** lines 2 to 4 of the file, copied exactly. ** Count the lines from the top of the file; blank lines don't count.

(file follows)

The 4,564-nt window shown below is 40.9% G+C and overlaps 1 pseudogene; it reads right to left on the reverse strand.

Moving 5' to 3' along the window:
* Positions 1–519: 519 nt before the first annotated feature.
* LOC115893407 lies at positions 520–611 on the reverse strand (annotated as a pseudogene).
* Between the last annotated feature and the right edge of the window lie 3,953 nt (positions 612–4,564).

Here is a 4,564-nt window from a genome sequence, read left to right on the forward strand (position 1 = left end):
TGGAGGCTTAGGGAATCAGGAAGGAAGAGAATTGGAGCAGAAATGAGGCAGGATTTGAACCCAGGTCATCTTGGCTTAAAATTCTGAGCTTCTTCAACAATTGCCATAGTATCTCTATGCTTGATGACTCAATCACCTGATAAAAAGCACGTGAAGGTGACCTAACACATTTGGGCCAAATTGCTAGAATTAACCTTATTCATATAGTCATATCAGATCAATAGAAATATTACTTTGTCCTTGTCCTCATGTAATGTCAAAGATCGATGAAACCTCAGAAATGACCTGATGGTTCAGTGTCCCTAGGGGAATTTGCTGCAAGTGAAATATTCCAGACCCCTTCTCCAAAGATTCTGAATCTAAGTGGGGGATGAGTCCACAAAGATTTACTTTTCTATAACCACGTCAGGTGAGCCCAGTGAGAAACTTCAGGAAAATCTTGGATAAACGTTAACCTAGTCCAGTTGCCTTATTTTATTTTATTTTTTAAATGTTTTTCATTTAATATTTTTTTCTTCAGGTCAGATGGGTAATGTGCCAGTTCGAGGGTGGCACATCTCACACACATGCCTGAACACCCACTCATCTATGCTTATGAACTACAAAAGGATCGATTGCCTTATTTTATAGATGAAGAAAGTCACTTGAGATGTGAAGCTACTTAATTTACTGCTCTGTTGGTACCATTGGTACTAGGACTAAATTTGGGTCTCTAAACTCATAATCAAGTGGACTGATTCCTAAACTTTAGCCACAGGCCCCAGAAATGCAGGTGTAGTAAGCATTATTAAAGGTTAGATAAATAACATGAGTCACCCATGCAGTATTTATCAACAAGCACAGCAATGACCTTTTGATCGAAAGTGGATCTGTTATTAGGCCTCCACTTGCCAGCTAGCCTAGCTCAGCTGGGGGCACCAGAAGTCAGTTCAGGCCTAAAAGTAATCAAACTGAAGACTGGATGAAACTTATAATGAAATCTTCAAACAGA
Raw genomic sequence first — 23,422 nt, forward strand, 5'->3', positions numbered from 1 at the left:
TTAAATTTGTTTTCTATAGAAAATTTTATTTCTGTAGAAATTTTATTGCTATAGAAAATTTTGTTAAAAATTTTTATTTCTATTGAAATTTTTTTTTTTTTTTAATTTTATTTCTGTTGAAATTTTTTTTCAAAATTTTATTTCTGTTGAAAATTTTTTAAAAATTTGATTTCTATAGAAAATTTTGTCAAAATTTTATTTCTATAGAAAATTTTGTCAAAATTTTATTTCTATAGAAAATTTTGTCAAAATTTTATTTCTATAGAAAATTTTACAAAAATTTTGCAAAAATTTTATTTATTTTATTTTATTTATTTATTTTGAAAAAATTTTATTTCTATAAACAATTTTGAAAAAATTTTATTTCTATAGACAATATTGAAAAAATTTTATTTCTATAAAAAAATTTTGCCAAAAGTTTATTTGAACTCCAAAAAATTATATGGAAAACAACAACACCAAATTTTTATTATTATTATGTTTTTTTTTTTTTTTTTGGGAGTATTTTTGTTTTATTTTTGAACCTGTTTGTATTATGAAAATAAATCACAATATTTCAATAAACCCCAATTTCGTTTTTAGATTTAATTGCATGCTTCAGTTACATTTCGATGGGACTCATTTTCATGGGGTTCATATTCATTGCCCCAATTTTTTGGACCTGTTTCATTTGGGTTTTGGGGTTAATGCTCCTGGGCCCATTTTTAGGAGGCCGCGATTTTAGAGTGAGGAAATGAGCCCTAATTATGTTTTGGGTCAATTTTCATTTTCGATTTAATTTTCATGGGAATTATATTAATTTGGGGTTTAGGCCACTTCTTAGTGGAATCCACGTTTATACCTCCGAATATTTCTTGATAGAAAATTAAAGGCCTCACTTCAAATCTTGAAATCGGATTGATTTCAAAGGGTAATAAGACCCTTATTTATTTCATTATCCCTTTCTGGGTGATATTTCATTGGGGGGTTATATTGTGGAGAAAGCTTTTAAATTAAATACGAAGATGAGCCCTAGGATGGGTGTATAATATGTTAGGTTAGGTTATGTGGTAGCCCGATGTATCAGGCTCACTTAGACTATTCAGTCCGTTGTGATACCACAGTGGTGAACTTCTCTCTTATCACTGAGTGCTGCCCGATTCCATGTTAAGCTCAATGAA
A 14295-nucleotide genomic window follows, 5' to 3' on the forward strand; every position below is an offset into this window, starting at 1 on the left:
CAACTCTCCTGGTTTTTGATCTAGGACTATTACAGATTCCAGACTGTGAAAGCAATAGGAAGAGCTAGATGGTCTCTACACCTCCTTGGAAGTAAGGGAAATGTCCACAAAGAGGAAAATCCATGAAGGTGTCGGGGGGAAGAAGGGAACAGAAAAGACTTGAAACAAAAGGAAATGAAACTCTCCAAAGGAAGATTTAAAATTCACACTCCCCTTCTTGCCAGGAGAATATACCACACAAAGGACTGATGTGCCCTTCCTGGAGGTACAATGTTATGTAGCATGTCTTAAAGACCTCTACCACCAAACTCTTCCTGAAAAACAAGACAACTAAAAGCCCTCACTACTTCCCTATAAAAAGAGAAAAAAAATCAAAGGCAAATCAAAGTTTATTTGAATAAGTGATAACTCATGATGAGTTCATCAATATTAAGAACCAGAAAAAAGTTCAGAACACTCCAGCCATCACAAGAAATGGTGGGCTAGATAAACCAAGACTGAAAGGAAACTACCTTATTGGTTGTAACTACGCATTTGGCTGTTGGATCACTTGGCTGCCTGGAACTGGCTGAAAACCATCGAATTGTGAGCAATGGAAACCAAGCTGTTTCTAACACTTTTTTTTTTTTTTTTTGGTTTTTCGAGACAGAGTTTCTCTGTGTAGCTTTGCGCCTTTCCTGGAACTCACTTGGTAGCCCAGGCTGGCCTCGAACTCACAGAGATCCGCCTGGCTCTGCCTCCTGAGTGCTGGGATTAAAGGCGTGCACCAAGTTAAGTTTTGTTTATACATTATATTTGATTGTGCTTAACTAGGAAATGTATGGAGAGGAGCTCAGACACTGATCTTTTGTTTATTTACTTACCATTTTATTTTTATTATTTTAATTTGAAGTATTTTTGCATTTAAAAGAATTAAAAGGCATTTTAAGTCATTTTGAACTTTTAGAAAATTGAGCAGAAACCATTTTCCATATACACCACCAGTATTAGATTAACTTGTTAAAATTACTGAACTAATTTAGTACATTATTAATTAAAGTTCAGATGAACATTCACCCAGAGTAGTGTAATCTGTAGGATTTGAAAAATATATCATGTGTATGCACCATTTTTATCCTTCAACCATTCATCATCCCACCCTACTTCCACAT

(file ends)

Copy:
Moving 5' to 3' along the window:
* Positions 1–519: 519 nt before the first annotated feature.
* LOC115893407 lies at positions 520–611 on the reverse strand (annotated as a pseudogene).